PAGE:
The goal was for the Peruvians to sing their version of Psalm 100 (which has a totally different melody), but something got lost in translation and it didn’t happen. Which, surprisingly, was the only thing that went wrong Thursday night and it wasn’t even something anybody could notice. Another student, Nelida, sang “My Tribute” in Spanish. She has a beautiful voice and did a phenomenal job. We had a special speaker, who is actually one of the pastor’s of a church plant, Gimbler Picon. I realized at the beginning of his message that no one was translating for Dave and Lois, so I made my way to the back and translated the rest of the program into English for them. I don’t think I’m quite ready to do that on a regular basis, but it’s definitely easier going from Spanish to English than English to Spanish (both of which I’ve had to do this week for Dave and Lois).

Friday, I let my kids go at 11 (instead of 1) so I could come home and bake cookies for the graduation service Friday evening. Each of us had to make 100 snacks; it only took three and a half hours (I’m glad I didn’t frost them!). I also translated for one of our missionary girls who wanted to talk with Dave and Lois for an hour. We left around 6, on the motorcycle, for the MK school about 25 minutes from here for the graduation service. I knew I was to play piano and possibly do a little prelude beforehand. But, thanks to our bus full of students breaking down and people not arriving on time, I ended up at the piano for 45 minutes. About 25 longer than expected! 🙂 Somehow, that was okay with me.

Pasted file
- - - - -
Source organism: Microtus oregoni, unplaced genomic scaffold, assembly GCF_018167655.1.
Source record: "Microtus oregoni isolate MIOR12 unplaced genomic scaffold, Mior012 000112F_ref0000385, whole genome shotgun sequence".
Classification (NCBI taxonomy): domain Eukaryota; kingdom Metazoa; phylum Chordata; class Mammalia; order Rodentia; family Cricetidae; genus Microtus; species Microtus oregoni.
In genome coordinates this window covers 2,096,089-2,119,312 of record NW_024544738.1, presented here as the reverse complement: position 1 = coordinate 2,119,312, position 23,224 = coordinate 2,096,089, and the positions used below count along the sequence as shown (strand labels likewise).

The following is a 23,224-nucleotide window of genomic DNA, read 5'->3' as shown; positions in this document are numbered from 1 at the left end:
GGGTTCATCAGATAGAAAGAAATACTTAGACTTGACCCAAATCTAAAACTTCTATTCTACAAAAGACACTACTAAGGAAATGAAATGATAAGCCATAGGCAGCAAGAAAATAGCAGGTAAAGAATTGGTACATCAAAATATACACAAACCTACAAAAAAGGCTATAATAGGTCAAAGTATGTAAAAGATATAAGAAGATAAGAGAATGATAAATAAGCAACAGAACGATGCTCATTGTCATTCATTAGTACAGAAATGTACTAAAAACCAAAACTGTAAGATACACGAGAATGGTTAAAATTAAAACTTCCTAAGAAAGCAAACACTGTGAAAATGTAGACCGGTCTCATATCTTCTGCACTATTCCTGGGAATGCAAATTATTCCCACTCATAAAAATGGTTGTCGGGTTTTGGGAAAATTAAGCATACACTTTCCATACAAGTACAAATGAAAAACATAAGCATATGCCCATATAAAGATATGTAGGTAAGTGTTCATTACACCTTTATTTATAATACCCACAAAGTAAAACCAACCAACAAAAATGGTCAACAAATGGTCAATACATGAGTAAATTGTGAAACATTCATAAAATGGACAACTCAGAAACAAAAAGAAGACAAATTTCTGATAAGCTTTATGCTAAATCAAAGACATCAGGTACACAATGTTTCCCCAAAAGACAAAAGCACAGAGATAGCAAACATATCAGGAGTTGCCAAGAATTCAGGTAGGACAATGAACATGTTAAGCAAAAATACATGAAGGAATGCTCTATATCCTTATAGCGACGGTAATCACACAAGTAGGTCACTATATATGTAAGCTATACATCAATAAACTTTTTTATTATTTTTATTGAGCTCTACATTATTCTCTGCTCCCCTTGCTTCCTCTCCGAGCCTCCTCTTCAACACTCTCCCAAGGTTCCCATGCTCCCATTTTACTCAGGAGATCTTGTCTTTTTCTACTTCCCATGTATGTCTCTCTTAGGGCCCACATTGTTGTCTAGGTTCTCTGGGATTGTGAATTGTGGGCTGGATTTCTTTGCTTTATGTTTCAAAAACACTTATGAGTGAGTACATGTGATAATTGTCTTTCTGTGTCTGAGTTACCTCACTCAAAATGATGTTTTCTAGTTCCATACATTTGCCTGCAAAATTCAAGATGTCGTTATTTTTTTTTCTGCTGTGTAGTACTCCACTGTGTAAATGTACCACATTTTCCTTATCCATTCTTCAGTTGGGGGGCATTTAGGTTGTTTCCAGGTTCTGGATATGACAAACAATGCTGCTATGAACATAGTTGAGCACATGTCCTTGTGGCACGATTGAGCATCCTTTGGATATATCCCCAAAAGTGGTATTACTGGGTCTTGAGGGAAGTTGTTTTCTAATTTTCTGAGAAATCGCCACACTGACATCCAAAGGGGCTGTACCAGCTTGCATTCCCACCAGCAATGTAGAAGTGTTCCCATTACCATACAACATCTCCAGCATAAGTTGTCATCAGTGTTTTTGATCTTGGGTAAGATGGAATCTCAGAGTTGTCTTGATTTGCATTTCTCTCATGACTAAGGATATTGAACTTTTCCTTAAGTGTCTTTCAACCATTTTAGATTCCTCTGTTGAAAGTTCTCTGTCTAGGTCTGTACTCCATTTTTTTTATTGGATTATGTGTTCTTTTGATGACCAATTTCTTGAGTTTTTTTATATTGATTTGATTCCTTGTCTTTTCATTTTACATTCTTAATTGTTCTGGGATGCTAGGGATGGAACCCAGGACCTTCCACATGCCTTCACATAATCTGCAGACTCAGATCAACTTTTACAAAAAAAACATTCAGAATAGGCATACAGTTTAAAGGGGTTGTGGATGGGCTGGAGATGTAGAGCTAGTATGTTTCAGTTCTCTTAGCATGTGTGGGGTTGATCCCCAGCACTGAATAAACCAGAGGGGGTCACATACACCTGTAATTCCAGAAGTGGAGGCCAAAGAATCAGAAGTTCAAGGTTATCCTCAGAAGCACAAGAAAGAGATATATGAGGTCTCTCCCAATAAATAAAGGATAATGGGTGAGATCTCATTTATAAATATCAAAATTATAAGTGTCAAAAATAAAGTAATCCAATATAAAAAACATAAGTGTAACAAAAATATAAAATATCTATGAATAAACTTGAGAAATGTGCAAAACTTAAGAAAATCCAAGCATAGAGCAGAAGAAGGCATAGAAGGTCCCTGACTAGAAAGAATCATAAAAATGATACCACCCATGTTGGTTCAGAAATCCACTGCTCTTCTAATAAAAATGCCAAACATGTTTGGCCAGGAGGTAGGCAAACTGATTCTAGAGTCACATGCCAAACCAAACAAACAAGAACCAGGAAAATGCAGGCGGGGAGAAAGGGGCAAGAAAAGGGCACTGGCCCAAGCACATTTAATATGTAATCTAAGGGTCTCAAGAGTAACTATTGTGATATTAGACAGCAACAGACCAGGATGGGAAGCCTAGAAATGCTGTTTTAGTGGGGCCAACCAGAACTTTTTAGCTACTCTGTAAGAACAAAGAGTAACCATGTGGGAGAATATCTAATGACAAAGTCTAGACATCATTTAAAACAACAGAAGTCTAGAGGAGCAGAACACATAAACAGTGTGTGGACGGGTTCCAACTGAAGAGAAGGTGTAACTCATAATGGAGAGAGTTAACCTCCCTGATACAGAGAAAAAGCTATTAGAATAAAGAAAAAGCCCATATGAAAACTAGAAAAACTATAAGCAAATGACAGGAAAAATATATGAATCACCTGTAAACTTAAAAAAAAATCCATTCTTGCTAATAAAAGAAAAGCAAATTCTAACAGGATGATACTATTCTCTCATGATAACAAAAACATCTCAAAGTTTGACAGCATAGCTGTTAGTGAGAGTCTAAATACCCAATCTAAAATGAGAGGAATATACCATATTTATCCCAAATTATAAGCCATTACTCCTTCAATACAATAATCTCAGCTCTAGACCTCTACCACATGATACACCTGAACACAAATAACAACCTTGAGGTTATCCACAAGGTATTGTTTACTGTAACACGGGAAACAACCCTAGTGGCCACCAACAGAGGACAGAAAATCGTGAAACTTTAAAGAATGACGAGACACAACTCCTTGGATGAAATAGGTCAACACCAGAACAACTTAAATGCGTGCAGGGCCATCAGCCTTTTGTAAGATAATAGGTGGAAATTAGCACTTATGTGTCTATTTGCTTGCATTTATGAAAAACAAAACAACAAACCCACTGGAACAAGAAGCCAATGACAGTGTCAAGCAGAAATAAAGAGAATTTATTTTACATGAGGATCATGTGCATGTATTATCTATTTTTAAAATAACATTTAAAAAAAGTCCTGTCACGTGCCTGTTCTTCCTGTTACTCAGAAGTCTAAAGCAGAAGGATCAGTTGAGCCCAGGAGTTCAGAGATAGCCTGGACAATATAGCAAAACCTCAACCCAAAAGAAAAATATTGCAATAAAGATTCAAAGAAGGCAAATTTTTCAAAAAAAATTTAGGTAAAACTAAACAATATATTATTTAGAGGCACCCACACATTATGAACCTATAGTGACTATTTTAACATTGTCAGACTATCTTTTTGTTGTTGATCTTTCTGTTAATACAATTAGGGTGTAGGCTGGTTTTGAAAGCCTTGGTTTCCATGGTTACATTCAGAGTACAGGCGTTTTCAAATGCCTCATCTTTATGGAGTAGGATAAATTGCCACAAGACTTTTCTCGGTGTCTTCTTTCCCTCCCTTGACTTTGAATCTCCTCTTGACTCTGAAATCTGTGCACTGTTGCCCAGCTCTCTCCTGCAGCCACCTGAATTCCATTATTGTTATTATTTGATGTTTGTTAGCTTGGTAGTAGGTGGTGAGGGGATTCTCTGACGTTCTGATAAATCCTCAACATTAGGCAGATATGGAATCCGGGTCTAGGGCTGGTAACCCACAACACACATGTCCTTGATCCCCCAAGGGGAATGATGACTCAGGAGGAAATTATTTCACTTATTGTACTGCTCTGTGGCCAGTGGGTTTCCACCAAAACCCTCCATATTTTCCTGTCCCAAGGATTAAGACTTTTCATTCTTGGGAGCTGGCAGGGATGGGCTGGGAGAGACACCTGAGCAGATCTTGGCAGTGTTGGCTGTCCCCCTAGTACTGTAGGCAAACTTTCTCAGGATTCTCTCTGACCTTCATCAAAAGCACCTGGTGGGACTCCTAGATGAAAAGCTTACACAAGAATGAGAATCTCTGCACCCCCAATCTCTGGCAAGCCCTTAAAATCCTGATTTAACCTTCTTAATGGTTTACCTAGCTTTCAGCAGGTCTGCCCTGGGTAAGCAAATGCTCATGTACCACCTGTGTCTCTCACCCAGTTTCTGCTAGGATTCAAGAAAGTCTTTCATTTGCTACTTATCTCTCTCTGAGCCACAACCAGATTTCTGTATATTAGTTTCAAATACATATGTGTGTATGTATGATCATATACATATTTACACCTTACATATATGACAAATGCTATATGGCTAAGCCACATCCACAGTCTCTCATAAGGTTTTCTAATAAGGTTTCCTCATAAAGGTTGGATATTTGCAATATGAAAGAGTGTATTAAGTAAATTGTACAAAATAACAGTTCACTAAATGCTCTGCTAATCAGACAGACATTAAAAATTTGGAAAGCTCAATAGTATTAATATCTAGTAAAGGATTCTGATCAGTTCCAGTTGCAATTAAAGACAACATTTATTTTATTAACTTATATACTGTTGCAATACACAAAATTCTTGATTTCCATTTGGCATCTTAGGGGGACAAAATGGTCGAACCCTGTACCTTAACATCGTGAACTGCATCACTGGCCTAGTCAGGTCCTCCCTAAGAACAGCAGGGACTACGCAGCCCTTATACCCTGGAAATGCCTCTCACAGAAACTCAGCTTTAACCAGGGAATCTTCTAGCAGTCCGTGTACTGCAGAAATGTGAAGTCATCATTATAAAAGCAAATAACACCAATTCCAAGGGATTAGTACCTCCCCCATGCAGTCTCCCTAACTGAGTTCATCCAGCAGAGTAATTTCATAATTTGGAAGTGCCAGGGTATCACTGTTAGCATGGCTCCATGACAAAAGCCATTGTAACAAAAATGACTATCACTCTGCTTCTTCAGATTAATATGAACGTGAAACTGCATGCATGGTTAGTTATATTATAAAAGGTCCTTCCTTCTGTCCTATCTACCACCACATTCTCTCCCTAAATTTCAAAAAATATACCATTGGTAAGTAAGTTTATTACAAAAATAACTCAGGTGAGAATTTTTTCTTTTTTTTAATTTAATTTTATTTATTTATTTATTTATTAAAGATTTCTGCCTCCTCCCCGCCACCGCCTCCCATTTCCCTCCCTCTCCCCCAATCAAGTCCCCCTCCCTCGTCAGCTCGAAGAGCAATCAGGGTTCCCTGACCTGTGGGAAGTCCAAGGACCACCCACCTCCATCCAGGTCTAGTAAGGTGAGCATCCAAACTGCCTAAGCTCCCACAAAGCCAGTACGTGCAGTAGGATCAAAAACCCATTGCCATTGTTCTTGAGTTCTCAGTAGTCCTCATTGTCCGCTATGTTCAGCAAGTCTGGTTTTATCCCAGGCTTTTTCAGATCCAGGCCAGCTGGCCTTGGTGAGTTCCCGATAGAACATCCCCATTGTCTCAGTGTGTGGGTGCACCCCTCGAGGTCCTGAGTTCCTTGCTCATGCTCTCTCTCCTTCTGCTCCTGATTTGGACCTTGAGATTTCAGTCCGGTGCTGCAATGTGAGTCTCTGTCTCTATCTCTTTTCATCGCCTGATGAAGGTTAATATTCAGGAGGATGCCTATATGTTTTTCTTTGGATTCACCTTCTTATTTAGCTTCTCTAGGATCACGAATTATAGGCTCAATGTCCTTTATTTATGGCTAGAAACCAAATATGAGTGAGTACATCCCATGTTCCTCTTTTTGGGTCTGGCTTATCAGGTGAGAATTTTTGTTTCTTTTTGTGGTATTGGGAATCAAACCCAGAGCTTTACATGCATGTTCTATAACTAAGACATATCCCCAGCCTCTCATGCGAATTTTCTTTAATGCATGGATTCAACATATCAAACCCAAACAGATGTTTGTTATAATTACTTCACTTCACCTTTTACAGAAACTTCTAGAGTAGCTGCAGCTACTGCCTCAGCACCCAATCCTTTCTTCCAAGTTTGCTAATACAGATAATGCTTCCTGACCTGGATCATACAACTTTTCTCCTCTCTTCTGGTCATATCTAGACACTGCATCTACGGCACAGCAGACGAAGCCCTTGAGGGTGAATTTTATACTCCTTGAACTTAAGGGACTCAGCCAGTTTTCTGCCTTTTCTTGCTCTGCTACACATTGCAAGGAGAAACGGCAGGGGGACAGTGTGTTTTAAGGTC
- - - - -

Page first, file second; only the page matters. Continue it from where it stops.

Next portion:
The service was really, really nice. We had five young men graduate from “Ano Ministerial” (Ministry Year) which is the year of candidate orientation into BCM Peru. They have now done three years of Bible school plus this one year of seeing the behind-the-scenes workings of BCM Peru. Now, they will be placed in their official places of ministry. Granted, all of them are under-supported, so some of them won’t be able to start completely before more support comes in. Meet our new BCM Peru missionaries!

The new BCM Peru missionaries